A year ago, on May 14, 2020, Middlebury College faculty members reinstated the Middlebury chapter of the American Association of University Professors (AAUP), which by then had been dormant for a few years. Born out of budget austerity concerns, the group of faculty and staff are “dedicated to making sure employees have a seat at the table when the institution makes decisions that affect us all.”
Initially, the chapter’s membership consisted of a 60-person email list; now, President of the Middlebury AAUP Laurie Essig, professor of gender, sexuality and feminist studies, estimates that there are over 200 members of the group, consisting of faculty and staff from both the College and the Middlebury Institute of International Studies at Monterey (MIIS).
“We as a community need to take care of each other,” Essig said in an interview with the Campus.
Essig synthesized the impetus behind the AAUP’s current work. “When we have staff members, who are risking their lives to be frontline workers, and not earning enough money to eat, that’s a problem. When we have the inability to attract the best and the brightest professors, because our compensation is lower.”
A year of work
The Middlebury chapter of the AAUP’s reinstatement last year coincided with one of the most challenging years in recent memory. Many faculty and staff that The Campus interviewed for this story viewed baseline maintenance of employee pay and benefits at 2019 levels as a success in light of the pandemic burdening the college’s already weak financials.
“I think Middlebury handled the operations/logistics side of things during the pandemic very well. I am grateful for the clear communication around Covid protocols, the ability to work remotely, and the hard work of so many people to keep Middlebury up and running this academic year.” Associate Professor Tara Affolter, a member of the Middlebury AAUP, said in an email to The Campus. “Middlebury's commitment to keep folks employed through the pandemic is important and noteworthy.”
Essig believes the administration’s pandemic commitment to employees was due in part to the AAUP’s public lobbying, such as introducing Sense of the Faculty Motions, submitting op-eds in The Campus and the chapter’s working conditions subgroup thinking through employee’s return to campus.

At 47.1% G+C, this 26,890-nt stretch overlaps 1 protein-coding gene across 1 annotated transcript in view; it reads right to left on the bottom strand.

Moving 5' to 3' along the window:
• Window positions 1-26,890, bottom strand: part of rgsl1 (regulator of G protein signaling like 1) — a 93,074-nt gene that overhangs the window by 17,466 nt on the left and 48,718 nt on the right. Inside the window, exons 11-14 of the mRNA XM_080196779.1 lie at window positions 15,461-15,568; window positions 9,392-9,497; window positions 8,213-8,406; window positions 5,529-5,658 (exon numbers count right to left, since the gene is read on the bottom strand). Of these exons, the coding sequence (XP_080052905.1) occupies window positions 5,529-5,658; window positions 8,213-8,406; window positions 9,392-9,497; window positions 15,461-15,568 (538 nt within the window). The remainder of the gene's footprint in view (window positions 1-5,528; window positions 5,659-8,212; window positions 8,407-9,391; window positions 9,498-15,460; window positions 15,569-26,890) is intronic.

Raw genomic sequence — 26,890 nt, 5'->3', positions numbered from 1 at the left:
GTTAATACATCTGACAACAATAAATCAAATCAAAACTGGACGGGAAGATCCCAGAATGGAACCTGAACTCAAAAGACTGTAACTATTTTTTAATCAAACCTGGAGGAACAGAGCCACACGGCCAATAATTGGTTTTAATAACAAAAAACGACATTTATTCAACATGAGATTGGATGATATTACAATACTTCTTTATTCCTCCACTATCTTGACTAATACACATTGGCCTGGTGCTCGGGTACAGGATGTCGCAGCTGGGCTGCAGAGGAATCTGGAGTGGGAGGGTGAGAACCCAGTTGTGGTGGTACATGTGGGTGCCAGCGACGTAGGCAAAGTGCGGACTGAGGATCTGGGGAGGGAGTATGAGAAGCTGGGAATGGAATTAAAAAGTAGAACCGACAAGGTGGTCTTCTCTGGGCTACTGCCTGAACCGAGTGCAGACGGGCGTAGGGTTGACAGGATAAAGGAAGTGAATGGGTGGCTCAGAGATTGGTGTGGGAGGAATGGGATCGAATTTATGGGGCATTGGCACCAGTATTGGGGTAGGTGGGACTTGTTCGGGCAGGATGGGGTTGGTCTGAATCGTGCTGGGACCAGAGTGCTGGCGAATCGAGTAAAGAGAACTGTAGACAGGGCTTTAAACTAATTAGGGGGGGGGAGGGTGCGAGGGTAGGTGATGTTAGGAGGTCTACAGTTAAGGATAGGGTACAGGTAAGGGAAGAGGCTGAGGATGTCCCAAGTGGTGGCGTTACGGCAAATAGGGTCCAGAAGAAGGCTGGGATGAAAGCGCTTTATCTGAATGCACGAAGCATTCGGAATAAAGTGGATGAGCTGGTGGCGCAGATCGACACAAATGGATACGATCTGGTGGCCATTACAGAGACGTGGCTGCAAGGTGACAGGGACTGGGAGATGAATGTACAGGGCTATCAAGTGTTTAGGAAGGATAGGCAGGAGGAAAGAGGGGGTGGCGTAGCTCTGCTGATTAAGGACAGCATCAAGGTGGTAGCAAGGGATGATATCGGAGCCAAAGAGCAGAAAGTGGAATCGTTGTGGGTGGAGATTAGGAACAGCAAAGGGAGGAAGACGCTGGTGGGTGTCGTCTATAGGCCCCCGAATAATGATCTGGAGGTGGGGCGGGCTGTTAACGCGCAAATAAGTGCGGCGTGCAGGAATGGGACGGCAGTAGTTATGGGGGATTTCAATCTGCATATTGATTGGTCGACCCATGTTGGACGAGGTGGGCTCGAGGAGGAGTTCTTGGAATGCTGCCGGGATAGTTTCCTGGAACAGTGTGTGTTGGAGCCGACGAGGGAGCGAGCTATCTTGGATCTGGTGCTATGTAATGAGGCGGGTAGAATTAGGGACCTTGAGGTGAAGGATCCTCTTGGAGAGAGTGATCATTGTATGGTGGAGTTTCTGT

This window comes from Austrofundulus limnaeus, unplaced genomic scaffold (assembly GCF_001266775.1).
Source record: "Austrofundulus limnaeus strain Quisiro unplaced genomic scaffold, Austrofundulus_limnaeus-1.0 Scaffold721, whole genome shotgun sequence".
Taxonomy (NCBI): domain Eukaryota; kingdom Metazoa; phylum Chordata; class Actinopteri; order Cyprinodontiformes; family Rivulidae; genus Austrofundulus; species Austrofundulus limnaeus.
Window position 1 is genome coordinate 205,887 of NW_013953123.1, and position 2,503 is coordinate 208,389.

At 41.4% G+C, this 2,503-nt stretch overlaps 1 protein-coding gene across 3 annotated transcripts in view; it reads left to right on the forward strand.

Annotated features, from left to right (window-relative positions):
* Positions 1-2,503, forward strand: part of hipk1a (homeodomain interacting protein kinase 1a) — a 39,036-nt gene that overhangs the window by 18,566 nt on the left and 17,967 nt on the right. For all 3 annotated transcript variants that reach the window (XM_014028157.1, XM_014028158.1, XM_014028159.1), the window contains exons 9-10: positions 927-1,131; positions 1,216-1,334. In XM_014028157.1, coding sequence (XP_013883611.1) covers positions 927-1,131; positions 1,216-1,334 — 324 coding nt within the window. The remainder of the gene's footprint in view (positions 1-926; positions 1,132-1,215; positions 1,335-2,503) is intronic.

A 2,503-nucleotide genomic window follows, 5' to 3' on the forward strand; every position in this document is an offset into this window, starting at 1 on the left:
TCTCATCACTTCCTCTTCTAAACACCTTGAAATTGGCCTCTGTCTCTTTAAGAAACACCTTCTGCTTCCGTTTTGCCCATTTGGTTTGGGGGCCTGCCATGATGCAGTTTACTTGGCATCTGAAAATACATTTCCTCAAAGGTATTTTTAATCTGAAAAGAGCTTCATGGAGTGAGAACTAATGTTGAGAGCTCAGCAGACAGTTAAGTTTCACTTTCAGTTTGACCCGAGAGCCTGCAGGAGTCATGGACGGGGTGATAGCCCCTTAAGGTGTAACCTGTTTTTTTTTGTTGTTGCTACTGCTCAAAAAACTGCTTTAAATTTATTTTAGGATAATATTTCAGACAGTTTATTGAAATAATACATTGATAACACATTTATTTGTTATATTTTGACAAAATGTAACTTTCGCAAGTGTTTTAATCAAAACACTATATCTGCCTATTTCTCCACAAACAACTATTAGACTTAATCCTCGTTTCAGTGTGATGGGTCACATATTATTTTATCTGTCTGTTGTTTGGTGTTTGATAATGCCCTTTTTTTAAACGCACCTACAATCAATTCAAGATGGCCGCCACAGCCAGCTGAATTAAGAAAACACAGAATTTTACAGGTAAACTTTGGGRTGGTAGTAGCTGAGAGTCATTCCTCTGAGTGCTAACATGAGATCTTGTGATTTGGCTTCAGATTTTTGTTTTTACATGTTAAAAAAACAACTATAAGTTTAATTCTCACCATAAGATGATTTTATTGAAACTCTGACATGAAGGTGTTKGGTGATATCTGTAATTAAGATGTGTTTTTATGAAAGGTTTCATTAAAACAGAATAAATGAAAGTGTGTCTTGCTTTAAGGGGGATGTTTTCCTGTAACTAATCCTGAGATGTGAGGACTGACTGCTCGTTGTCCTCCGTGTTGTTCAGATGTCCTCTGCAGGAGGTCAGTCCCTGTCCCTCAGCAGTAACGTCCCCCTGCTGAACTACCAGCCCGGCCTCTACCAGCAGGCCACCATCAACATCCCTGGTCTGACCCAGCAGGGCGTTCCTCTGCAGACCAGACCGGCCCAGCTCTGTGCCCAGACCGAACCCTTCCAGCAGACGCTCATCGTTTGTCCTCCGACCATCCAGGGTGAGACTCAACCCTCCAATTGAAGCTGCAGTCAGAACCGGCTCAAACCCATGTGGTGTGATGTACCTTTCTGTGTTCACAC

Nevertheless, as a recent article in the Campus notes, not all staff members are happy about recent changes made in the name of ‘workplace safety’. One custodian interviewed in the article was blunt about the effect of seemingly top-down decision making has had, “We’re all very upset; morale around campus is really low for staff. We just don't feel like we're appreciated. I don't think any of us feel like we've got an opinion that is heard.”
Essig notes that the AAUP is currently working within their five subcommittees: Communications, Representation, A People’s Budget, Alliance Building and Alternative Survey.
Furthermore, the group is heavily involved in the Middlebury Open the Books campaign, which is advocating for the publication of the entirety of the College’s financial records.
“We believe radical fiscal transparency can happen and we think Middlebury could be a leader in it,” Essig said. She said that the campaign is motivated by a desire to know how many employees are earning less than a living wage, how many executives are earning high salaries, what discrepancies exist in pay among staff and other aspects of college finances that affect staff livelihood.
Another central pillar of the AAUP’s ongoing advocacy is the practice of faculty governance, allowing faculty a seat at the table in major financial decision making.
“Many of us serve on committees and do a lot of work behind the scenes to try to move the needle on making Middlebury a more equitable and just place,” Affolter said in an email to the Campus. “Yet, when big decisions (such as the recent financial decisions) are announced, faculty committees are not consulted and Sense of the Faculty motions are ignored.”